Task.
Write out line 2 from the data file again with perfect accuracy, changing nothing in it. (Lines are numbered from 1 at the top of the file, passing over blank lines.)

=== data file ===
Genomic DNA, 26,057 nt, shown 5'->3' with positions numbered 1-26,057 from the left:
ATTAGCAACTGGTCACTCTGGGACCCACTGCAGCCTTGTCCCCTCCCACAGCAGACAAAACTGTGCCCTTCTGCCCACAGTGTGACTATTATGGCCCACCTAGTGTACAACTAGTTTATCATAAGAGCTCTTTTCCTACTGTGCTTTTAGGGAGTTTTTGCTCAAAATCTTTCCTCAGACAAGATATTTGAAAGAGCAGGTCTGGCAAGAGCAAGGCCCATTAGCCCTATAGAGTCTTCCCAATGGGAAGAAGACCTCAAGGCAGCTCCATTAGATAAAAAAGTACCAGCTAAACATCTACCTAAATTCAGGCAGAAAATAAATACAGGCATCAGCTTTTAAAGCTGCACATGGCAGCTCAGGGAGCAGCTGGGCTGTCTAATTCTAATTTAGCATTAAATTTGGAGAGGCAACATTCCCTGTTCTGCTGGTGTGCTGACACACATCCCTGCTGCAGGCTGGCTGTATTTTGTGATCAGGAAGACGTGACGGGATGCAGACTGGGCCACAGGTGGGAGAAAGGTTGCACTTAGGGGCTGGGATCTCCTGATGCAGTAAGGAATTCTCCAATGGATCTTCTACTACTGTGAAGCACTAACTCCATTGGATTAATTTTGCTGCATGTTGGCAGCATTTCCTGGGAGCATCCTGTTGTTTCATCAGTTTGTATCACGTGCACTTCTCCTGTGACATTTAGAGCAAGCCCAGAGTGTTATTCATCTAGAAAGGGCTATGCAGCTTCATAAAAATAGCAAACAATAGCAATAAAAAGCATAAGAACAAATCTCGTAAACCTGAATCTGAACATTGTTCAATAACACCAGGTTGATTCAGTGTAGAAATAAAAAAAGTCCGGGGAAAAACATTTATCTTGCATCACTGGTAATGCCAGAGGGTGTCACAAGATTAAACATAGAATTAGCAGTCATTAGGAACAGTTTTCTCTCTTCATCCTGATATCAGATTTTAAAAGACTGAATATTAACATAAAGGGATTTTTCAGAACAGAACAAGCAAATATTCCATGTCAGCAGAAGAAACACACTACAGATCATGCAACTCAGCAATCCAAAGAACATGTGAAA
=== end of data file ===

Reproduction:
ATTAGCAACTGGTCACTCTGGGACCCACTGCAGCCTTGTCCCCTCCCACAGCAGACAAAACTGTGCCCTTCTGCCCACAGTGTGACTATTATGGCCCACCTAGTGTACAACTAGTTTATCATAAGAGCTCTTTTCCTACTGTGCTTTTAGGGAGTTTTTGCTCAAAATCTTTCCTCAGACAAGATATTTGAAAGAGCAGGTCTGGCAAGAGCAAGGCCCATTAGCCCTATAGAGTCTTCCCAATGGGAAGAAGACCTCAAGGCAGCTCCATTAGATAAAAAAGTACCAGCTAAACATCTACCTAAATTCAGGCAGAAAATAAATACAGGCATCAGCTTTTAAAGCTGCACATGGCAGCTCAGGGAGCAGCTGGGCTGTCTAATTCTAATTTAGCATTAAATTTGGAGAGGCAACATTCCCTGTTCTGCTGGTGTGCTGACACACATCCCTGCTGCAGGCTGGCTGTATTTTGTGATCAGGAAGACGTGACGGGATGCAGACTGGGCCACAGGTGGGAGAAAGGTTGCACTTAGGGGCTGGGATCTCCTGATGCAGTAAGGAATTCTCCAATGGATCTTCTACTACTGTGAAGCACTAACTCCATTGGATTAATTTTGCTGCATGTTGGCAGCATTTCCTGGGAGCATCCTGTTGTTTCATCAGTTTGTATCACGTGCACTTCTCCTGTGACATTTAGAGCAAGCCCAGAGTGTTATTCATCTAGAAAGGGCTATGCAGCTTCATAAAAATAGCAAACAATAGCAATAAAAAGCATAAGAACAAATCTCGTAAACCTGAATCTGAACATTGTTCAATAACACCAGGTTGATTCAGTGTAGAAATAAAAAAAGTCCGGGGAAAAACATTTATCTTGCATCACTGGTAATGCCAGAGGGTGTCACAAGATTAAACATAGAATTAGCAGTCATTAGGAACAGTTTTCTCTCTTCATCCTGATATCAGATTTTAAAAGACTGAATATTAACATAAAGGGATTTTTCAGAACAGAACAAGCAAATATTCCATGTCAGCAGAAGAAACACACTACAGATCATGCAACTCAGCAATCCAAAGAACATGTGAAA